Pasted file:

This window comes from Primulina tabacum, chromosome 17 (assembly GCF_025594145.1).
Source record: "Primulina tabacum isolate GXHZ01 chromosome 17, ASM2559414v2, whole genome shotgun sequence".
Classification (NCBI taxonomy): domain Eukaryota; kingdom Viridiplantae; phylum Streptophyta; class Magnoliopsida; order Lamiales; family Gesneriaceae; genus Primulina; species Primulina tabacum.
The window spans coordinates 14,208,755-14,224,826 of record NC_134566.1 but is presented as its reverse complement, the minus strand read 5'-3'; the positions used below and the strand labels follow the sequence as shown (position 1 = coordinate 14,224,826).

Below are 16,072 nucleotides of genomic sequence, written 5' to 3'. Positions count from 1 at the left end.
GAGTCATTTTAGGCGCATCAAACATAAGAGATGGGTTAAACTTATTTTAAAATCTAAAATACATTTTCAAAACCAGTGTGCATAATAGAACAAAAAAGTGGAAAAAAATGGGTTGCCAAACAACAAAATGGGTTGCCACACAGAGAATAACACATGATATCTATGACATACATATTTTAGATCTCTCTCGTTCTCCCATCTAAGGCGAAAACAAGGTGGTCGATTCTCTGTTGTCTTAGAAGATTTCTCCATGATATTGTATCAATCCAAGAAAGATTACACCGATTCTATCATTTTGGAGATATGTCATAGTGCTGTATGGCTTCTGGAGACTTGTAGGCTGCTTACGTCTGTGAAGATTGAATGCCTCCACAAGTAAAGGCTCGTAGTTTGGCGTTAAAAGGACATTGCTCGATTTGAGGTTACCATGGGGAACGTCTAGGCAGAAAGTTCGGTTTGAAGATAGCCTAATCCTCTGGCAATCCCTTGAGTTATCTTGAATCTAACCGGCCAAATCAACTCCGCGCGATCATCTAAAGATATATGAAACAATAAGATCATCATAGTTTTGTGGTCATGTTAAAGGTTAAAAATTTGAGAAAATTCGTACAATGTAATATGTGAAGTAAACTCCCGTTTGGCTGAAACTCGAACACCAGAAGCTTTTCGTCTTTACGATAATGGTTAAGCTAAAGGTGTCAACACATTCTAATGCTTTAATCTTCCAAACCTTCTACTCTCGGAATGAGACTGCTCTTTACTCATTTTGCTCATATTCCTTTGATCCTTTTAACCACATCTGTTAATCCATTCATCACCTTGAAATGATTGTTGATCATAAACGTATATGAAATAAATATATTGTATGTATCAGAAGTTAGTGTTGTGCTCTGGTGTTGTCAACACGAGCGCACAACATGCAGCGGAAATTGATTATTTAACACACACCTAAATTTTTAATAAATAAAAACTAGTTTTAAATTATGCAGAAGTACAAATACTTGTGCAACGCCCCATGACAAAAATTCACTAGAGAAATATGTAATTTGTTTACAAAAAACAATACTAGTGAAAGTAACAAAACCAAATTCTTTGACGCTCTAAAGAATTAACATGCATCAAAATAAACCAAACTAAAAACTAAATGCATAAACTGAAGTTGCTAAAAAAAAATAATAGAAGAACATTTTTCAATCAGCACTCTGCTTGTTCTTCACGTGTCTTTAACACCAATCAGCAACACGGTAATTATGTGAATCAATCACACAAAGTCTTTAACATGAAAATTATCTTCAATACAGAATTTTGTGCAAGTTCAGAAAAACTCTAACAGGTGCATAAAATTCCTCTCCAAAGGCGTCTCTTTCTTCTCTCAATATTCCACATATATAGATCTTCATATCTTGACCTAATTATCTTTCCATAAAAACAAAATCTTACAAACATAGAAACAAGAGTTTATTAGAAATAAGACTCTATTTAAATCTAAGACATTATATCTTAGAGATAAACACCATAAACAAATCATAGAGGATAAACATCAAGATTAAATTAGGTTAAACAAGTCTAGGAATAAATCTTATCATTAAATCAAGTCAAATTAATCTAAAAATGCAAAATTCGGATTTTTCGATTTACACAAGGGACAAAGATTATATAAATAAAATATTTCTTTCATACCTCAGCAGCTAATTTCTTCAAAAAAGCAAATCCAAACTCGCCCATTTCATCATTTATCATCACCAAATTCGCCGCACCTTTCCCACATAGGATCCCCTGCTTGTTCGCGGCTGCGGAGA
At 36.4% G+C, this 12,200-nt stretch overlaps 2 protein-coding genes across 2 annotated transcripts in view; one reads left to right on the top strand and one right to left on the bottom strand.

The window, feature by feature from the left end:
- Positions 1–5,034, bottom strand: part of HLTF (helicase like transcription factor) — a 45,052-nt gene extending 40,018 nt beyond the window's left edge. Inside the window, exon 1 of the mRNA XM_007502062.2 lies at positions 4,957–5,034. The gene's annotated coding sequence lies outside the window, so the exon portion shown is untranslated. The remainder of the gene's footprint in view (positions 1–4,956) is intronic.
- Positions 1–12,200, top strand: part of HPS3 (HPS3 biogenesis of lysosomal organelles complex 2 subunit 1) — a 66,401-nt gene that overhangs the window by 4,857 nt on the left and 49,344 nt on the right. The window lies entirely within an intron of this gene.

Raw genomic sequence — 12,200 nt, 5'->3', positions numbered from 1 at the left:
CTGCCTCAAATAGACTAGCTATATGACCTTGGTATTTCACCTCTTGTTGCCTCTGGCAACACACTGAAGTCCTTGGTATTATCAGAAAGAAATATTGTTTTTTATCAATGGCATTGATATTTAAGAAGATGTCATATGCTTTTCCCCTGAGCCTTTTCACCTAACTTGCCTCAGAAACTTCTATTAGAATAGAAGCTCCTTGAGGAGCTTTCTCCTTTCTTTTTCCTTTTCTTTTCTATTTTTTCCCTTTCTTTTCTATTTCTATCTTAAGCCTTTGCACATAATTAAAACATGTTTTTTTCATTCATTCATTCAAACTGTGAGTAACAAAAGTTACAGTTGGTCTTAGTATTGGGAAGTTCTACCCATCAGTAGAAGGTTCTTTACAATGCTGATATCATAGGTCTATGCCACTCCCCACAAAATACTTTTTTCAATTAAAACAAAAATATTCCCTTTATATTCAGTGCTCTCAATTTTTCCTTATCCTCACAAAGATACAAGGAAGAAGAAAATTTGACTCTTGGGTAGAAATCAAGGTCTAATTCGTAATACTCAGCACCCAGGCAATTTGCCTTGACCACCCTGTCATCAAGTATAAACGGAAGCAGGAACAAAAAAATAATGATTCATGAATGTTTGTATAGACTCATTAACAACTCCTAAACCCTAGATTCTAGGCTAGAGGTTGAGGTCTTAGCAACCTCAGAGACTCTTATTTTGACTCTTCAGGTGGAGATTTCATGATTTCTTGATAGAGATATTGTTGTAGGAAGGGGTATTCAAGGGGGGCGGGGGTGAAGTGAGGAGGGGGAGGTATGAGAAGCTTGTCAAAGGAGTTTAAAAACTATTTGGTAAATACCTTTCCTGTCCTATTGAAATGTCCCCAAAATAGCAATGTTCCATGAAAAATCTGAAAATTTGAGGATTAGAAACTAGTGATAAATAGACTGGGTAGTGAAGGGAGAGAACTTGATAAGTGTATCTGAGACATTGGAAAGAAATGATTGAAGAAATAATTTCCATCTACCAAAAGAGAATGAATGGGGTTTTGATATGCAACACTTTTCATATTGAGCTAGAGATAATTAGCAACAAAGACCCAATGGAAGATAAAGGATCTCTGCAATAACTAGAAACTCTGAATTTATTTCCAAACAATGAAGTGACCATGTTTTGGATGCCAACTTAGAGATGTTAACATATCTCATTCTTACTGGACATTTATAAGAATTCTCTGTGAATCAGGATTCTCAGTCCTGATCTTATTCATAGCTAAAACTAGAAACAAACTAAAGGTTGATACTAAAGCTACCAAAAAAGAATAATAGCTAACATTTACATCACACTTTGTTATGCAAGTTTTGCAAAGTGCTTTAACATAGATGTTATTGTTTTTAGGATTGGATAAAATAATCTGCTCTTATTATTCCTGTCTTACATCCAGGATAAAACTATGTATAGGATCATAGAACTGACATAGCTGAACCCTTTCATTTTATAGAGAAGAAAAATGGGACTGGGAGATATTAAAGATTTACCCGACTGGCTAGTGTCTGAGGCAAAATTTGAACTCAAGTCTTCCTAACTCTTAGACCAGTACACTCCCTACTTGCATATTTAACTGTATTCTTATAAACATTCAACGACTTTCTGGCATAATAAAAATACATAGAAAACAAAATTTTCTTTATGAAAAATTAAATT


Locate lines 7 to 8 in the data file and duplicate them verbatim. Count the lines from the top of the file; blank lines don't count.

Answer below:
At 36.4% G+C, this 12,200-nt stretch overlaps 2 protein-coding genes across 2 annotated transcripts in view; one reads left to right on the top strand and one right to left on the bottom strand.

The window, feature by feature from the left end: